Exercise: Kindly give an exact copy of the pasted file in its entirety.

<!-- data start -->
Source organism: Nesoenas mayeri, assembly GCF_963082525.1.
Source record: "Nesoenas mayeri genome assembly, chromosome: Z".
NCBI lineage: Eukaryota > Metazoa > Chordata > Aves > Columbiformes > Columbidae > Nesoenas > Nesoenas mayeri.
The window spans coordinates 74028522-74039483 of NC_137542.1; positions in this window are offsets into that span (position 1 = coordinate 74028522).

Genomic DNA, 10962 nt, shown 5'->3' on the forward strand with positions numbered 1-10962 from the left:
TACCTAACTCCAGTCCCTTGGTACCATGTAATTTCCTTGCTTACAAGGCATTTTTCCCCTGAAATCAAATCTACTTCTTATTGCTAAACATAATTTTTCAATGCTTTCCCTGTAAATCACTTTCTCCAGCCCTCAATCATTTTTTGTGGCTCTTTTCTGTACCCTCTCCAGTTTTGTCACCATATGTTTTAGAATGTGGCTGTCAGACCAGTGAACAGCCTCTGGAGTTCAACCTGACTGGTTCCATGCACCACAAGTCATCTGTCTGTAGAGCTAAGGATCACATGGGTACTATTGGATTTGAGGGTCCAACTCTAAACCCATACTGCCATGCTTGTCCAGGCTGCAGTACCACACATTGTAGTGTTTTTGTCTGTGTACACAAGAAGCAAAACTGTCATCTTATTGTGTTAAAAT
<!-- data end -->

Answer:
Source organism: Nesoenas mayeri, assembly GCF_963082525.1.
Source record: "Nesoenas mayeri genome assembly, chromosome: Z".
NCBI lineage: Eukaryota > Metazoa > Chordata > Aves > Columbiformes > Columbidae > Nesoenas > Nesoenas mayeri.
The window spans coordinates 74028522-74039483 of NC_137542.1; positions in this window are offsets into that span (position 1 = coordinate 74028522).

Genomic DNA, 10962 nt, shown 5'->3' on the forward strand with positions numbered 1-10962 from the left:
TACCTAACTCCAGTCCCTTGGTACCATGTAATTTCCTTGCTTACAAGGCATTTTTCCCCTGAAATCAAATCTACTTCTTATTGCTAAACATAATTTTTCAATGCTTTCCCTGTAAATCACTTTCTCCAGCCCTCAATCATTTTTTGTGGCTCTTTTCTGTACCCTCTCCAGTTTTGTCACCATATGTTTTAGAATGTGGCTGTCAGACCAGTGAACAGCCTCTGGAGTTCAACCTGACTGGTTCCATGCACCACAAGTCATCTGTCTGTAGAGCTAAGGATCACATGGGTACTATTGGATTTGAGGGTCCAACTCTAAACCCATACTGCCATGCTTGTCCAGGCTGCAGTACCACACATTGTAGTGTTTTTGTCTGTGTACACAAGAAGCAAAACTGTCATCTTATTGTGTTAAAAT